The Earl of Roden Commonplace Book is one of two manuscript commonplace books in the Perkins Collection at Denison. John I. Perkins, a Los Angeles bookseller, donated this collection to Scripps in 1941 with the intention that the books would establish a teaching collection and be primarily used by students. The manuscript’s provenance is relatively easy to trace as a bookplate with the Earl of Roden‘s arms is pasted inside the front cover. The earldom was created in 1771 for Robert Jocelyn, 2nd Viscount Jocelyn (1731-1779) and was part of the Peerage of Ireland, or the English aristocracy in Ireland. The earls of Roden likely lived on estates in County Tipperary. Perkins may have acquired this manuscript because of its provenance, its mix of poems and recipes, or its distinctive green binding, built-in vellum-lined pockets, and partial clasps.

I think it’s most likely that this book began its life as a bound and ruled blank book, was initially used as a commonplace book for poetry, and was eventually repurposed as a household recipe book. The manuscript includes about eighty pages (40 folios) of poems followed by about ninety pages (45 folios) of recipes. Like many other commonplace books, the poems are listed for in an alphabetical index laid out at the beginning of the book. Although I haven’t checked to see if all the poems are accounted for, the compiler was very precise about noting the date and source of poems and songs. These dates helped Perkins date the manuscript’s compilation to the eighteenth and early nineteenth centuries. Some poems from the early eighteenth century establish the start date (perhaps even before the Earl of Roden’s earldom was created) and a wine-making recipe that refers to wine produced in 1824 dates later use to the nineteenth century.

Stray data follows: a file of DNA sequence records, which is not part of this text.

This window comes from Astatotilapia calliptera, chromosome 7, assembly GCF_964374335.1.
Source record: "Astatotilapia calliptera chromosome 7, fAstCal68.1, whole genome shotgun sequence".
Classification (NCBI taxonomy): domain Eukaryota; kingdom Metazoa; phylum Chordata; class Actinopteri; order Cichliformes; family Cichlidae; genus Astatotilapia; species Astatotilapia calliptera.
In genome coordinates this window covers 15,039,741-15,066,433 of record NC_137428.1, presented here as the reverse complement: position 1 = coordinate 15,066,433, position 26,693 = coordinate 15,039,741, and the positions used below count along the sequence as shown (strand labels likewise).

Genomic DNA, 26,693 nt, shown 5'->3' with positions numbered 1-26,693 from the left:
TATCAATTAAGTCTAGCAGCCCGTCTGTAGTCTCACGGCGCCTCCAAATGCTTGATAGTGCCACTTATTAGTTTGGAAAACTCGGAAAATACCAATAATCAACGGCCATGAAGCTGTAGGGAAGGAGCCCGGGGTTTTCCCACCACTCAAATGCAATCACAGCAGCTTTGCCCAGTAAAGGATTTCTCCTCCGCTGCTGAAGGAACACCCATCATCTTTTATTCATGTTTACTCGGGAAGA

I’ve prepared a few recipes from this book so far. Today I’d like to talk about “little cakes,” or tasty shortbread cookies similar to “Jumballs.”

 The Recipe

little cakes

To make Little Cakes.

Half a pound of Flour, half a pound of Sugar, two Eggs, one
ounce and a half of Butter melted two ounces of Coriander
Seeds bruised. Cut it thin and bake it.

Since these instructions and measurements are relatively straightforward, our recipe is basically the same.

1/2 pound flour
1/2 pound sugar
Two eggs
1 1/2 oz. butter, melted
2 oz. coriander seeds

Preheat oven to 350 F. Prepare a baking sheet with butter, spray, or baking parchment.

Bruise the coriander seeds by gently crushing them in a mortar and pestle. To release more of their flavor, you can also lightly toast the seeds in a dry, hot pan beforehand.